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Running Form in the News

December 19, 2011 1 comment

There have been two news items that caught my eye about a month ago.

From: NY Times “For Beginning Runners, Advice Can Be a Hurdle” [excerpt]

By GINA KOLATA

I wrote a column last month discussing whether runners should train with a coach — and not a single reader wrote in to ask how to find a coach. But many asked about something else.  I mentioned that my colleague Henry Fountain had started running with the help of a podcast. Readers wanted to know what podcast it was. “I really need it,” one wrote. (For the record, that podcast, on podrunner.com, is called “First Day to 5K.”)

That response is an indication, exercise researchers say, of two things: how hard it is for someone who is not used to running to suddenly take up the sport; and how unnecessarily complicated advice about running has become as “experts” battle over shoes and running form and training programs.

Take, for example, the notion that there is a perfect running form, like striking the ground with the midfoot or forefoot. There is no convincing evidence for this convoluted advice, disinterested researchers say. In fact, studies have found that individuals automatically run in a way that is most efficient for their own bodies. Those who change the way they run naturally are less efficient and more prone to injury.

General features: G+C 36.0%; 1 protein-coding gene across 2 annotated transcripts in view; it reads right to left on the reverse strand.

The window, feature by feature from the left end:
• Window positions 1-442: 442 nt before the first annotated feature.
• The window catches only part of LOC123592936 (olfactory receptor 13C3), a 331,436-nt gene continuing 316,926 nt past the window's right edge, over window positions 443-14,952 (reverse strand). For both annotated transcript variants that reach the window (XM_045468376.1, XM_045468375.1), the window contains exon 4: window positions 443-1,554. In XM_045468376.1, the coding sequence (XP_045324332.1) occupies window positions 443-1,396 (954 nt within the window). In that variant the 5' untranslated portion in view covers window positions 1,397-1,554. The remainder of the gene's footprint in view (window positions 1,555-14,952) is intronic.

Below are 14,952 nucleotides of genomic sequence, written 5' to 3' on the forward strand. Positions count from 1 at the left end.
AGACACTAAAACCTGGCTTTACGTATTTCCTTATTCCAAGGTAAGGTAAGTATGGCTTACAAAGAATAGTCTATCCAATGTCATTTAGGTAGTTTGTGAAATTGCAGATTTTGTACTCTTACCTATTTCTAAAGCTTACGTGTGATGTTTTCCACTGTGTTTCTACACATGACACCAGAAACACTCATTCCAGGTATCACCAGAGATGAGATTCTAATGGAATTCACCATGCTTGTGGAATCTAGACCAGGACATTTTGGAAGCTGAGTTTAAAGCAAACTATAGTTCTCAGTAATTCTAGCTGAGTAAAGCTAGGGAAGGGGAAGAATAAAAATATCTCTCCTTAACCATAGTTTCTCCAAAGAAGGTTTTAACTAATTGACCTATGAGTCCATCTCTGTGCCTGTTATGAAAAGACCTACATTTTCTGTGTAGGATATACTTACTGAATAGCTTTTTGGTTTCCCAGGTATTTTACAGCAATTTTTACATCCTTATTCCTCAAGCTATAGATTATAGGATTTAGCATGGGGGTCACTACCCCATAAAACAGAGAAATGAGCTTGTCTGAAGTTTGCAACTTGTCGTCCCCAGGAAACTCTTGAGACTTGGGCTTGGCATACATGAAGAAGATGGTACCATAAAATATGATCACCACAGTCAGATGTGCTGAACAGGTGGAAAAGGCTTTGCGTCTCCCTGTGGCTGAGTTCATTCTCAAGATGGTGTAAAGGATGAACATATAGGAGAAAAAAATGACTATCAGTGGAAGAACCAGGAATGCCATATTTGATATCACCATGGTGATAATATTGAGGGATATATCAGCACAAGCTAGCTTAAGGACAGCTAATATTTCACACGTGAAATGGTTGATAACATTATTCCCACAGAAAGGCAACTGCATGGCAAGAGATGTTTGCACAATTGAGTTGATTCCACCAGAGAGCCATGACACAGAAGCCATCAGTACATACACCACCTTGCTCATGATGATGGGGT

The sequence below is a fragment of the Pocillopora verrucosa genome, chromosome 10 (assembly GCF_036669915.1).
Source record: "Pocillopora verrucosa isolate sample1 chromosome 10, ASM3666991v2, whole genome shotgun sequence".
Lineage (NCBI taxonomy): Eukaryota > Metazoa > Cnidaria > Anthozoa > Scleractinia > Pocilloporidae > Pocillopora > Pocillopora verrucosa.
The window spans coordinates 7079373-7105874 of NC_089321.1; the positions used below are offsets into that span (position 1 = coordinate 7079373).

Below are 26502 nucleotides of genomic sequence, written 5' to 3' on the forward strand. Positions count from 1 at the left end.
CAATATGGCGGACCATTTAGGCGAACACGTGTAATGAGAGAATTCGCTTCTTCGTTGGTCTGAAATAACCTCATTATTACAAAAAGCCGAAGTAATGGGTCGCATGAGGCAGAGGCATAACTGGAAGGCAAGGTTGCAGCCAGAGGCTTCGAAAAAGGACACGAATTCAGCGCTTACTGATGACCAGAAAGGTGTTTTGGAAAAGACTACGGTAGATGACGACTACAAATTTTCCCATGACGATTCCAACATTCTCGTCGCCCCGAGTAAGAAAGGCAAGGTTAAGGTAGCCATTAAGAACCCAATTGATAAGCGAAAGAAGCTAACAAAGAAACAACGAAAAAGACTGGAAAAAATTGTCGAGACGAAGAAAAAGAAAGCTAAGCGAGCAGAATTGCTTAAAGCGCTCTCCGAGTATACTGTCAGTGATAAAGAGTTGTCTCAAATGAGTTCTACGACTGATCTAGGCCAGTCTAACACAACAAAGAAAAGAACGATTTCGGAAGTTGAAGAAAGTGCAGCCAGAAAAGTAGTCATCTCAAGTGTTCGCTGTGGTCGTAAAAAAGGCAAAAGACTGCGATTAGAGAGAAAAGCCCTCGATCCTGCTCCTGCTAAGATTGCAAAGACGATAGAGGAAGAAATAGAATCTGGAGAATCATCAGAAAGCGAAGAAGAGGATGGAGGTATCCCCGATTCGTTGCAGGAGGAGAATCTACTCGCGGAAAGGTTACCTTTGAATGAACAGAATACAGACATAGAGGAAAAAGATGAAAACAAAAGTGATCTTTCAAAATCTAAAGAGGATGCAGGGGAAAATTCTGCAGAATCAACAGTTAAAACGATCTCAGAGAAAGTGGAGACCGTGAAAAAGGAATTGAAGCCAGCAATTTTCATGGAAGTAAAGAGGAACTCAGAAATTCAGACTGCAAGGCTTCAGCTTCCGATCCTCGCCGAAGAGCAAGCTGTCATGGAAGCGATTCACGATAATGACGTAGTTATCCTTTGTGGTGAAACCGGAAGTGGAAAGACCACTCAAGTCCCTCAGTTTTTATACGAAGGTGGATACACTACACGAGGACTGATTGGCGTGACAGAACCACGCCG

“There is good evidence that your body is exquisitely lazy and will find the easiest way for you to run,” said Carl Foster, professor of exercise and sports medicine at the University of Wisconsin-La Crosse.

Even elite runners have a variety of styles. Some strike the ground with the heel, others with the midfoot. Some look elegant, while others look awkward and clumsy.

[more at article link]

I agree with the point of the article (just start running), with one caveat. Mix in some strengthening exercises (especially ab work) to your  “Just start running” plan. I agree with the spirit of “your body knows how to run”, but I think your body can over work some muscle groups to compensate for a weaker group.

Ryan Hall Ad

Watch this video and you see what I think is really good form. Ryan lands on the balls of his feet, has a quick turnover, and lifts his feet high off the ground. My argument for doing core strengthening and lifting is try to run like Ryan. You will probably find numerous muscles get tired more quickly than when you run like yourself. You might want to strengthen some of those muscles as a way of improving your form.

With everything related to running advice, remember that you are an experiment of one. Listen to your body. Pick out strands of advice that apply to your current situation and tune out the rest. Just start running! but with care.

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